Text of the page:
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Genus Brevicoryne

Mealy cabbage aphids

On this page: Genus Brevicoryne  Brevicoryne brassicae 

Genus Brevicoryne [Macrosiphini]

Medium sized aphids that are grey or green with a dark head. Adult viviparae may be winged or wingless. The antennal tubercles are not developed. The body is covered with greyish-white mealy wax. The antennae are usually about half as long as body. The siphunculi are dusky or dark, barrel shaped and usually somewhat shorter than the cauda.

There are about 9 species mainly feeding on different species of the cabbage family (Brassicaceae) but with some species on other plants such as goosefoot (Chenopodium: Amaranthaceae) and honeysuckle (Caprifoliaceae). They do not host alternate, but generally retain a sexual stage in the life cycle, with eggs produced to overwinter. They are not attended by ants. One species is an important pest of Brassica crops.


Brevicoryne brassicae (Mealy cabbage aphid)

The apterae are green and wax-powdered. The head, tips of the antennae and the legs are dark. Some abdominal segments have small sclerites and there are also intersegmental muscle sclerites. The siphunculi are thick and very short, 0.06-0.07 times the body length. and 0.8-1.0 times the length of the cauda. The cauda is triangular and broad. The body length of apterae is 1.9-2.7 mm. The apterae shown below left include one recently moulted specimen which has not yet developed its wax coating. The alate (below right) has marginal sclerites and dorsal cross bands and is with its group of offspring.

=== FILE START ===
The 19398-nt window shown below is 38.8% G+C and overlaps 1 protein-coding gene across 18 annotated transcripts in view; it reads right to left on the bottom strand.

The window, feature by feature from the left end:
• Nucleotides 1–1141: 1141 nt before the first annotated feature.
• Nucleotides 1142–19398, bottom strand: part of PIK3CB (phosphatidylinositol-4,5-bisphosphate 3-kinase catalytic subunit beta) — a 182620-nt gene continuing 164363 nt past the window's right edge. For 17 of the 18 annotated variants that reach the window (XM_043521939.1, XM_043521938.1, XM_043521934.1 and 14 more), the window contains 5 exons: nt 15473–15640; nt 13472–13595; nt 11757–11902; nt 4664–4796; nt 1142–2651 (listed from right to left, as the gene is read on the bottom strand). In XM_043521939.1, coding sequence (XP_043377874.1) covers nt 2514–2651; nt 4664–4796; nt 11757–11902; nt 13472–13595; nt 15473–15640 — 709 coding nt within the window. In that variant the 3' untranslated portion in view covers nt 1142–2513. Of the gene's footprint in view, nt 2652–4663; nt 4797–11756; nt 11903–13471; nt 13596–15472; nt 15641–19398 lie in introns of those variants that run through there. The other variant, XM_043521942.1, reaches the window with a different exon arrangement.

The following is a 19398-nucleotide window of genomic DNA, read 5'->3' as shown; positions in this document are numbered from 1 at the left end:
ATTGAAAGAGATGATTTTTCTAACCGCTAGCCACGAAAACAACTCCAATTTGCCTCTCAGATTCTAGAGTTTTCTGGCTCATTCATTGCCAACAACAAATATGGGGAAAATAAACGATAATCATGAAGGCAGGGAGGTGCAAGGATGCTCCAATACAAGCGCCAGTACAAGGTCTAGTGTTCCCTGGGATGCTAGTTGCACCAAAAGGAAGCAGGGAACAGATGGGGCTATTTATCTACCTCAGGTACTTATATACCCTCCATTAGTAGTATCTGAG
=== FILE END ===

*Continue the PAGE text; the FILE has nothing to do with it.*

The mealy cabbage aphid does not host alternate but spends its entire life cycle on cabbage (Brassica oleraceae) or other brassicas. In cold climates it overwinters as eggs, but where winters are mild it overwinters parthenogenetically.


We have made provisional identifications from high resolution photos of living specimens, along with host plant identity. In the great majority of cases, identifications have been confirmed by microscopic examination of preserved specimens. We have used the keys and species accounts of Blackman & Eastop (1994)  and Blackman & Eastop (2006)  supplemented with Blackman (1974) , Stroyan (1977) , Stroyan (1984) , Blackman & Eastop (1984) , Heie (1980-1995) , Dixon & Thieme (2007)  and Blackman (2010) . We fully acknowledge these authors as the source for the (summarized) taxonomic information we have presented. Any errors in identification or information are ours alone, and we would be very grateful for any corrections. For assistance on the terms used for aphid morphology we suggest the figure  provided by Blackman & Eastop (2006).

Useful weblinks 


  •  Blackman, R.L. & Eastop, V.F. (2006). Aphids on the world's herbaceous plants and shrubs. Vols 1 and 2. John Wiley & Sons.